Use most common words with most common meanings Select words with few alternative meanings Strictly follow rules of grammar Speak with clear breaks between words Avoid using esoteric or culturally biased words Avoid use of slang Don’t use words or expressions requiring listener to form mental images Mimic cultural flavor of non-native speaker’s language Paraphrase and repeat basic ideas continually At end, test how well other understand by asking him/her to paraphrase

18 Communication Barriers
Language barriers Cultural barriers Be careful not to use generalized statements about benefits, compensation, pay cycles, holidays, policies in worldwide communication Most of world uses metric system so include converted weights and measures in all communications Even in English-speaking countries, words may have different meanings.

19 Communication Barriers (continued)
Cultural barriers (continued) Letterhead and paper sizes differ worldwide Dollars aren’t unique to U.S. Also Australian, Bermudian, Canadian, Hong Kong, Taiwanese, and New Zealand dollars. Clarify which dollar.

20 Perceptual Barriers Perception: a person’s view of reality
Advertising Messages: countless advertising blunders when words are misinterpreted by others How others see us: May be different than we think

21 Common Forms of Nonverbal Communication

22 Nonverbal Communication
Transfer of meaning through means such as body language and use of physical space Chromatics Use of color to communicate messages Kinesics Study of communication through body movement and facial expression Eye contact Posture Gestures

23 Nonverbal Communication
Proxemics Study of way people use physical space to convey messages Intimate distance used for very confidential communications Personal distance used for talking with family/close friends Social distance used to handle most business transactions Public distance used when calling across room or giving talk to group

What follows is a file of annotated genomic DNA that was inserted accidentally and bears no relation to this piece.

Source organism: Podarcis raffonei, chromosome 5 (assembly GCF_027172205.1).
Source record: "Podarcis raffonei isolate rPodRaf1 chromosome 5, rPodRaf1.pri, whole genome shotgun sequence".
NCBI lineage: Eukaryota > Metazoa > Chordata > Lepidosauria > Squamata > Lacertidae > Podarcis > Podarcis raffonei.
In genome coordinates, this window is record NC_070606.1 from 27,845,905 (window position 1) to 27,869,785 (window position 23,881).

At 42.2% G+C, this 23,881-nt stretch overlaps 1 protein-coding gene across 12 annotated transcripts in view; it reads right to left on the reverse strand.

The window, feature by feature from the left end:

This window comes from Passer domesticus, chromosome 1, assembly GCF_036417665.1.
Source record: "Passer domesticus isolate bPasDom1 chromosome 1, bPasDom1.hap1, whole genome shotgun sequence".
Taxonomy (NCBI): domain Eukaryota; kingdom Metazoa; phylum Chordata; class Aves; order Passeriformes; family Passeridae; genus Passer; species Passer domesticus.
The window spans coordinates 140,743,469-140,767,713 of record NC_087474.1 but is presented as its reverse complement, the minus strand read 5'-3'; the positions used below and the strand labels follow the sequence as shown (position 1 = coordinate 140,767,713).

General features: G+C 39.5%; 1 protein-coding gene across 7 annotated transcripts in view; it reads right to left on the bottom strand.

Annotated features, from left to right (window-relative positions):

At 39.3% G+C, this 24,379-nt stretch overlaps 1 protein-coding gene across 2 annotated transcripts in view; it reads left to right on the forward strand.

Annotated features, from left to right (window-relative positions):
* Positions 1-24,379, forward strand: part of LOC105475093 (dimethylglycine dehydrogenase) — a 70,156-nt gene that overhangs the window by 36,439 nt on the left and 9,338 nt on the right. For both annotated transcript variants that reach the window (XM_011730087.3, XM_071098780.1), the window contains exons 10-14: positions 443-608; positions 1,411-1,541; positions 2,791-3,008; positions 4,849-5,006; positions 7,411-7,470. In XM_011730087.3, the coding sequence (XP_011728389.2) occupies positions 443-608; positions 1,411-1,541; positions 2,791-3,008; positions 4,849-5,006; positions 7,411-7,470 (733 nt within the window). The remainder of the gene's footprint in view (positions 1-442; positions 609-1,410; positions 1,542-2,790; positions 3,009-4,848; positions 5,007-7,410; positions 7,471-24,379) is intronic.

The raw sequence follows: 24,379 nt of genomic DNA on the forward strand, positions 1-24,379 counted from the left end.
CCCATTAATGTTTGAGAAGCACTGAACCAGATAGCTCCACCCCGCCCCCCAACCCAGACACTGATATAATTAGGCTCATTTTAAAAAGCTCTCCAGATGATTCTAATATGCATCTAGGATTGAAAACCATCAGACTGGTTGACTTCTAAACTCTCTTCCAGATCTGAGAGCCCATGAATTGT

24 Nonverbal Communication
Chronemics: the way time is used in a culture. two types: Monochronic time schedule: things done in linear fashion Polychronic time schedule: people do several things at same time and place higher value on personal involvement than on getting things done on time

25 Personal Space in U.S.

26 Communication Effectiveness
Improve feedback systems Language training Cultural training Flexibility and cooperation

27 Negotiating Styles

28 Managing Cross Cultural Negotiations
Negotiation: Process of bargaining with one more parties at arrive at solution acceptable to all Two types of negotiation: Distributive when two parties with opposing goals compete over set value Integrative when two groups integrate interests, create value, invest in the agreement (win-win scenario)

29 Negotiation Types and Characteristics

30 Steps of the Negotiation Process:
Planning Interpersonal relationship building Exchange of task related information Persuasion Agreement

31 Cultural Differences Affecting Negotiations
Don’t identify counterpart’s home culture too quickly; common cues such as accent may be unreliable. Beware of Western bias toward “doing”. Ways of being, feeling, thinking, talking can shape relationships more powerfully than doing. Counteract tendency to formulate simple, consistent, stable images. Don’t assume all aspects of culture are equally significant. Recognize norms for interactions involving outsiders may differ from those for interactions between compatriots. Don’t overestimate familiarity with counterpart’s culture.

32 Negotiation Tactics Location Time limits Buyer-seller relationship
Bargaining behaviors Use of extreme behaviors Promises, threats and other behaviors Nonverbal behaviors

33 Review and Discuss How does explicit communication differ from implicit communication? “He was laughing like hell.” “Don’t worry: It’s a piece of cake.” What are these expressions and what communication complications might they present? How is nonverbal communication a barrier to effective communication? Kinesics or proxemics? Which nonverbal communication barrier would be greatest for a U.S. company going abroad for the first time? What might a U.S. based negotiator need to know about Japanese bargaining behaviors to strike a best possible deal?